The top talking point against the bill from Cooper and legislative Democrats was that it was “unnecessary.” Many opponents claimed state and federal laws already provide protections for infants born under such circumstances. During the debate, Born-Alive Act sponsor Senator Joyce Krawiec refuted the claim that the bill was unnecessary. “No, we do not have laws in place protecting babies who are born alive as the result of an abortion and the staff for the State’s nonpartisan Legislative Analysis Division examined the bill and found the following current laws:
- “Abortion” – Currently an abortion is lawful during the first 20 weeks without a medical emergency, and after the first 20 weeks with a determination of a medical emergency. (G. S. 14-45.1) – Law challenged by District Judge William Osteen’s March 25 ruling.
- “Death of an unborn child” – It is a Class D felony to unlawfully cause the death of an unborn child. (G. S. 14-23.1).
- “Involuntary manslaughter” – It is a Class F felony to kill another human being by a culpably negligent act or omission. (G. S. 14-18).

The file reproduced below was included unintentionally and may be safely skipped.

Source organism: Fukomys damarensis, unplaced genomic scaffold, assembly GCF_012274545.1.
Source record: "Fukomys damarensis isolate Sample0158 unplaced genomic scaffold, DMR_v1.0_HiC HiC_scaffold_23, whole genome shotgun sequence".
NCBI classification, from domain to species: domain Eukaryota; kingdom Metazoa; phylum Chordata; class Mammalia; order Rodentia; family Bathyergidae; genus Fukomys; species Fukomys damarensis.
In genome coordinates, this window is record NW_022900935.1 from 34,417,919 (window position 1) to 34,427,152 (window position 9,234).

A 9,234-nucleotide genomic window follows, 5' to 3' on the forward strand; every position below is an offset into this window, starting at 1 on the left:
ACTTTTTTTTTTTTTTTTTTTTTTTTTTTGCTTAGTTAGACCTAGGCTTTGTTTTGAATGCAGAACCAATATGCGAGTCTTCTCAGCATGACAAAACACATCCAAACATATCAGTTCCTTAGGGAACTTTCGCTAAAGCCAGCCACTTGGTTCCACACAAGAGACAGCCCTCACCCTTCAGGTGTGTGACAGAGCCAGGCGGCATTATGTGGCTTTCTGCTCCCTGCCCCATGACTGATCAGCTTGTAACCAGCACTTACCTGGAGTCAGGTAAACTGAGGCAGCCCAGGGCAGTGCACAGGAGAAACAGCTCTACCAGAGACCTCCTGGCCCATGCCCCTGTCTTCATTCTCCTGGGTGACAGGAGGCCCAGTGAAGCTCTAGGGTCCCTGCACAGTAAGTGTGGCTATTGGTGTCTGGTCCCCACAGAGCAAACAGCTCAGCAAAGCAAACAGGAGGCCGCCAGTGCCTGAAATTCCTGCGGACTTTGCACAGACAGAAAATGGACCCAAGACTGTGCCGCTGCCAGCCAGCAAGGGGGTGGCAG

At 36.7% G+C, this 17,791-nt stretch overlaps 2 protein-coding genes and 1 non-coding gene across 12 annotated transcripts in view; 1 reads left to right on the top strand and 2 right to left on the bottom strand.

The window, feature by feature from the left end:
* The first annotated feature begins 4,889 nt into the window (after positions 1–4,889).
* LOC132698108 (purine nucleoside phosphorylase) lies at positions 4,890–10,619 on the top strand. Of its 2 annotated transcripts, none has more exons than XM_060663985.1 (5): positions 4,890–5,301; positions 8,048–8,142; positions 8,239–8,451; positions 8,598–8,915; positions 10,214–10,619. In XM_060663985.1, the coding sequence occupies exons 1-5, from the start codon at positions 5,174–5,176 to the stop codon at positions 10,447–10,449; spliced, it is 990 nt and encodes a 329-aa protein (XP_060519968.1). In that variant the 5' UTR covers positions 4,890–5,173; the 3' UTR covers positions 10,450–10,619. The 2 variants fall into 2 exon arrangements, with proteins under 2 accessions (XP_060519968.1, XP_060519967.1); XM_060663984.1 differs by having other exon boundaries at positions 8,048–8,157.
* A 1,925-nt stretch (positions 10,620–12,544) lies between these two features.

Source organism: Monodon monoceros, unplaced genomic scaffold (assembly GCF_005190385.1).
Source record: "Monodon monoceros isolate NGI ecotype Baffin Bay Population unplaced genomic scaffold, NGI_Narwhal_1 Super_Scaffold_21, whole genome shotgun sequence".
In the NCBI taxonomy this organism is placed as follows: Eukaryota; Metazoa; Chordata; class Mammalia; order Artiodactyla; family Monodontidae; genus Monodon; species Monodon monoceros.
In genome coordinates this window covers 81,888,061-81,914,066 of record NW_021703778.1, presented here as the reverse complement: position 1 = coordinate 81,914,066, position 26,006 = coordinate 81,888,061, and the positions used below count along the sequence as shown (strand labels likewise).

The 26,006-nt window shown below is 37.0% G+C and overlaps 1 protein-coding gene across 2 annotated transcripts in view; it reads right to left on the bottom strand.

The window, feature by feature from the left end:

- “Second degree murder” – It is a Class B2 felony to kill a child born alive, with malice. (G. S. 14-17).
- “First degree murder” – It is a Class A felony to kill a child that is born alive, with malice and a specific intent to kill formed after premeditation and deliberation. (G. S. 14-17).
The staff made a distinction that current law clearly states that the deliberate killing of infants, including those who have survived an attempted abortion, is a criminal offense but there are currently no laws requiring an affirmative duty of care to preserve the life of infants who survive attempted abortions.